Lactose also tends to raise blood sugar levels higher expected given that milk has a low glycemic index (GI). This could pose a further problem for you if you have blood sugar issues.

If lactose is an issue, fermented or cultured milk and yogurt might provide a solution. During fermentation lactose is broken down into a more digestible format called lactic acid.

Fermented dairy tastes much better than it sounds! You can ferment your own milk in about 24 hours with kefir grains, which eat the lactose for you.


Commercial milk is heavily pasteurized (and thus processed). Pasteurization kills nearly all of the milk's healthy properties, including the enzymes needed to digest it.

Raw milk contains all the vitamins, enzymes and lactobacillus acidophilus our bodies need for healthy digestion. If the raw milk comes from an older breed of cow (not a Holstein), this may alleviate digestion issues.


Inflammation is caused by an immune reaction. Commercial milk is full of antibiotics, among other additives that are not naturally present in healthy, grass-fed cows and pasteurization makes matters worse.

One of the biggest concerns with commercial dairy is the presence of artificial hormones. Recombinant Bovine Somatotropin (rBST or rBGH) is used to increase milk production. This has been shown to increase udder infections and reproductive problems in dairy cows. This is why cows are injected with antibiotics.

Both the rBGH and antibiotics found in conventional dairy products and have been implicated as carcinogenic and tumor-promoting.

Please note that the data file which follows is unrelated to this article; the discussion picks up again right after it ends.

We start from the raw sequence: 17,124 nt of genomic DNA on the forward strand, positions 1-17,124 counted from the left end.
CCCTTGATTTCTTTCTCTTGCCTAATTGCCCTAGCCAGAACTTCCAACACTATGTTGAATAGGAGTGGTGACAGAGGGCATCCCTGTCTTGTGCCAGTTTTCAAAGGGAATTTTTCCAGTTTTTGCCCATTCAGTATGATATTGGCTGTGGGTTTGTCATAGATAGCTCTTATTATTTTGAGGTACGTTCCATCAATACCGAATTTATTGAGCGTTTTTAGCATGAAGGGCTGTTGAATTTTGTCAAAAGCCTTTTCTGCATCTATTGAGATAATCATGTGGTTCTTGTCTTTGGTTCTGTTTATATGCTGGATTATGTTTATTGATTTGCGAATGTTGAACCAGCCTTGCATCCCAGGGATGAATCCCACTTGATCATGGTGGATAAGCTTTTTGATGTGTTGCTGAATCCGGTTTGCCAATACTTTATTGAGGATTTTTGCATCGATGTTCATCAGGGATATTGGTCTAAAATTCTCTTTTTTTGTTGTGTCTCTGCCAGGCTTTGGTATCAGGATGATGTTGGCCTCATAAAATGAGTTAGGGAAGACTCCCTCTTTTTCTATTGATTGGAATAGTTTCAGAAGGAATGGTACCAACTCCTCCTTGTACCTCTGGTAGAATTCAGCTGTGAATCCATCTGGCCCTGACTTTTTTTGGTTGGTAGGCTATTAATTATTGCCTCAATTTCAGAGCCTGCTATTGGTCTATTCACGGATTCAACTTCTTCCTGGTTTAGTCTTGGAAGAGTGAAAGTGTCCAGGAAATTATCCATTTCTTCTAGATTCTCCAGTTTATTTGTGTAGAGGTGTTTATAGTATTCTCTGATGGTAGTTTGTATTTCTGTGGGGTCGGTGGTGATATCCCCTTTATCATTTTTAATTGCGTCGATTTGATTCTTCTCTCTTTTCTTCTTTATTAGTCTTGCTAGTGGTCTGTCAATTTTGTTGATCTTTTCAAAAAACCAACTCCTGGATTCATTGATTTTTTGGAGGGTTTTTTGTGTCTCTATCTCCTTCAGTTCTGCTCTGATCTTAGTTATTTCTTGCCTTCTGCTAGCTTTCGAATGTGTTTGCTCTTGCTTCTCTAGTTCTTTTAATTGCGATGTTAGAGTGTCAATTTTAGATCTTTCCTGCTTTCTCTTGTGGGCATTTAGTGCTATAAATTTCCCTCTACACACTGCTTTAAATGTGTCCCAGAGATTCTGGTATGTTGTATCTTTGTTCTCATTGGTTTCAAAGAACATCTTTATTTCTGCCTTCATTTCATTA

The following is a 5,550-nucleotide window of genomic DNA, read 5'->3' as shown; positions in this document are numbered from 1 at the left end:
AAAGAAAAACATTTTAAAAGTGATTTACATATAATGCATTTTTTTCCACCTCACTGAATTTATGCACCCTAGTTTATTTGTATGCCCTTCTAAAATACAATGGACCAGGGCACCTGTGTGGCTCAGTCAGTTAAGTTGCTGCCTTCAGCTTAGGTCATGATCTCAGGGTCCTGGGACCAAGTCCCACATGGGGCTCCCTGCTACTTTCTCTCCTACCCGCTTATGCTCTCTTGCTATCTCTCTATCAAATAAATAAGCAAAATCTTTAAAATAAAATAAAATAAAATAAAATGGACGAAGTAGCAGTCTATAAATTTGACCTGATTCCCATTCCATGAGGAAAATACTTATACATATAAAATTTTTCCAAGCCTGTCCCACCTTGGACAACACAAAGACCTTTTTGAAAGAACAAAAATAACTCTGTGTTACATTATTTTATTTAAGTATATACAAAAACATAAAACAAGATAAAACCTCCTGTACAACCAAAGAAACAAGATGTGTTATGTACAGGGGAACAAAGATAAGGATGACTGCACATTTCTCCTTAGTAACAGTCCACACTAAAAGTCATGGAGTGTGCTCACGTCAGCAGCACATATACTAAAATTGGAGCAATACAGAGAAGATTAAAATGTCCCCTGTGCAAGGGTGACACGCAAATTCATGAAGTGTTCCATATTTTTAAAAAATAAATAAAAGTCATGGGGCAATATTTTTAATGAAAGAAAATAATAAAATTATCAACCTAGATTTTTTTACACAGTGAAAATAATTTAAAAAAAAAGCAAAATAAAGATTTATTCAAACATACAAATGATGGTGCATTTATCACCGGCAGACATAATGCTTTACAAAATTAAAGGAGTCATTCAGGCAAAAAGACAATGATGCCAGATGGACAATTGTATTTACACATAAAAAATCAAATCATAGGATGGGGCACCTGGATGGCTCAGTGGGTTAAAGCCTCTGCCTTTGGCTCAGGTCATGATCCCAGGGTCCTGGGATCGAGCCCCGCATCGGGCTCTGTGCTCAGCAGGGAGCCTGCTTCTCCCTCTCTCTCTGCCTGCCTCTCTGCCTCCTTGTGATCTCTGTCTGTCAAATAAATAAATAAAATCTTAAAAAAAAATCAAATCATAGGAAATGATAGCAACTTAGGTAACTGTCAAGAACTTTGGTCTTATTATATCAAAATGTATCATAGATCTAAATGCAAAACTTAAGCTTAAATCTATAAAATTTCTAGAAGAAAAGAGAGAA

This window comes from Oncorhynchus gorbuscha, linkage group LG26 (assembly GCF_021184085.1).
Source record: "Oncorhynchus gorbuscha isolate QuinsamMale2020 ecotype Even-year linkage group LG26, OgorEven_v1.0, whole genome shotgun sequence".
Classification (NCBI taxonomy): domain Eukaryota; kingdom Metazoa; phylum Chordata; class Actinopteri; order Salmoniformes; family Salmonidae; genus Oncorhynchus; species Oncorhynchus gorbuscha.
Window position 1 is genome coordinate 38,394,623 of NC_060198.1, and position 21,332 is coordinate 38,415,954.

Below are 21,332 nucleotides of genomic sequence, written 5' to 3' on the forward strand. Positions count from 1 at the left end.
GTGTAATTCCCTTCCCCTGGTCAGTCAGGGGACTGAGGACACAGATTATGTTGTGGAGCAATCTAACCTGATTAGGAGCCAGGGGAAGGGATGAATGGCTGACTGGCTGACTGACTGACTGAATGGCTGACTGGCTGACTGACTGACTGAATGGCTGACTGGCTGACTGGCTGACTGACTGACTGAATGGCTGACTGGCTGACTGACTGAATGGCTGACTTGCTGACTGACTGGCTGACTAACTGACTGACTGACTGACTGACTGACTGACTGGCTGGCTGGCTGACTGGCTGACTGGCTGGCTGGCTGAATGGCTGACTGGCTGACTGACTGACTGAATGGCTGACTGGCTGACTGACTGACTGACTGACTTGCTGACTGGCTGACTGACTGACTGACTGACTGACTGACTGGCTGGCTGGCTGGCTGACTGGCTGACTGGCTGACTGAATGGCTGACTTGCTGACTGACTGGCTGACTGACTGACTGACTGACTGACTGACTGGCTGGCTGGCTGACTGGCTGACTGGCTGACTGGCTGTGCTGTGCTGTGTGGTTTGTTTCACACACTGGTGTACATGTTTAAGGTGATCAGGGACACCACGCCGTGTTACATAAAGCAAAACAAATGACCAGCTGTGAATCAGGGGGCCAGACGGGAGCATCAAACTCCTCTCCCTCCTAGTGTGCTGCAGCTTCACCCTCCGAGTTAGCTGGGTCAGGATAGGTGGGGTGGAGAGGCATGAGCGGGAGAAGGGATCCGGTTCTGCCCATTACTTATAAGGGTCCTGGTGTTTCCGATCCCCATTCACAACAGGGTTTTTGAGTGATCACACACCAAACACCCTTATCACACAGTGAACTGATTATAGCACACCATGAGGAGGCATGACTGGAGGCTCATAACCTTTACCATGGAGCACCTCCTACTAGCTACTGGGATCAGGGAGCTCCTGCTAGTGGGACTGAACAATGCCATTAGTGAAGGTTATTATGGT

Drinking unpasteurized milk from an older breed of grass-fed cow can alleviate these concerns. You can find your local chapter of the Weston A. Price foundation, who will help you find a source of raw milk (as long as it’s not illegal where you live).

Further Concerns

Conventionally raised dairy cows are generally fed a diet of genetically modified corn and soy whilst confined in a very tight environment. This is sadly similar to conventionally raised beef. The milk is also skimmed to reduce the healthy saturated fat and pasteurized rendering some enzymes and beneficial bacteria ineffective.

Grain-fed cows produce milk much higher in omega-6 fatty acids and lower in omega-3 fatty acids, which, in the long-term, will trigger inflammation and may reduce the vibrant health you are working so hard to achieve.

Grass-fed, pasture-raised and organic cows will produce a milk of a much higher quality. These cows naturally produce milk rich in beneficial fatty acids like omega-3, conjugated linoleic acid (CLA), and α-linolenic acid. In addition to the healthy fats, the milk is high in vitamin K2. Removing these acids takes dairy from a whole food to a processed food. 

Note: Vitamin K2 and CLA are mostly in the fat and you are able to benefit by consuming butter or ghee with significantly less risk than what is associated with milk’s lactose and casein.

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The Bottom Line

Eating should make you feel good, physically and emotionally. Try to avoid fooling yourself into thinking you tolerate dairy without doing the elimination test first simply because you are struggling to give up cheese!

Start by eliminating all types of dairy to rule out any food sensitivities and create a baseline for experimentation. It may then be possible to introduce some high-quality dairy, starting with perhaps ghee, kefir, or camel milk, which are easier to digest. If these options work well for you, you could choose to move on to raw hard cheeses and on up to raw milk. 

If you do not feel your best when consuming dairy products, you would probably do better avoiding them. However, if the idea of giving up dairy is preventing you from thriving or stocking with your real food eating plan, do your due diligence and find a source of quality raw dairy from a grass-fed cow. It might be the thing that saves you falling off the Paleo wagon.